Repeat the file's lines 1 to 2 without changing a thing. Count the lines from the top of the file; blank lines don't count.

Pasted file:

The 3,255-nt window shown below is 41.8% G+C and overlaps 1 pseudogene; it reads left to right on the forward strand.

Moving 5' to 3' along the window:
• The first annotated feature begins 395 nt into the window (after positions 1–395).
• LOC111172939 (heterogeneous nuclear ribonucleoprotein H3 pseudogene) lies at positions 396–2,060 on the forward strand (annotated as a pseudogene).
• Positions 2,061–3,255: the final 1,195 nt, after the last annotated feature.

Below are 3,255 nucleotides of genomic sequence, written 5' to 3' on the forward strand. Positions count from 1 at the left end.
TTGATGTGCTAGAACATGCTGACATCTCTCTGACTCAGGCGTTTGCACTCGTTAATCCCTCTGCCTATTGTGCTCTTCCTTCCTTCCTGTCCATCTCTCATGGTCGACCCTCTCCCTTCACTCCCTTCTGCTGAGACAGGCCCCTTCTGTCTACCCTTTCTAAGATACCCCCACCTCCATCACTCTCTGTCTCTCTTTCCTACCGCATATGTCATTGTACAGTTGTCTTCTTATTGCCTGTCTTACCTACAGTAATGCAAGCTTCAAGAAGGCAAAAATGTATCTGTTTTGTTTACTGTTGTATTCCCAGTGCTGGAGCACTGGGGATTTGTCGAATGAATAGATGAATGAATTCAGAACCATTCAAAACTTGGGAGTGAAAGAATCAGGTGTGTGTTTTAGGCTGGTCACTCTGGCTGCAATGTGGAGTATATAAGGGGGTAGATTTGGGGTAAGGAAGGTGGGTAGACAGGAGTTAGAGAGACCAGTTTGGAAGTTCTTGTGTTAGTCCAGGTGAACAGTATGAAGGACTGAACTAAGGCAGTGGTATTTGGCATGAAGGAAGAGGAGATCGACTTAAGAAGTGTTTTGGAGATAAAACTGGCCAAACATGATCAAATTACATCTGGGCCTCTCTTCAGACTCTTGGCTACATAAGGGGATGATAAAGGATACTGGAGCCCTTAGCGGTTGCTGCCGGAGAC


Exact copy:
The 3,255-nt window shown below is 41.8% G+C and overlaps 1 pseudogene; it reads left to right on the forward strand.

Moving 5' to 3' along the window: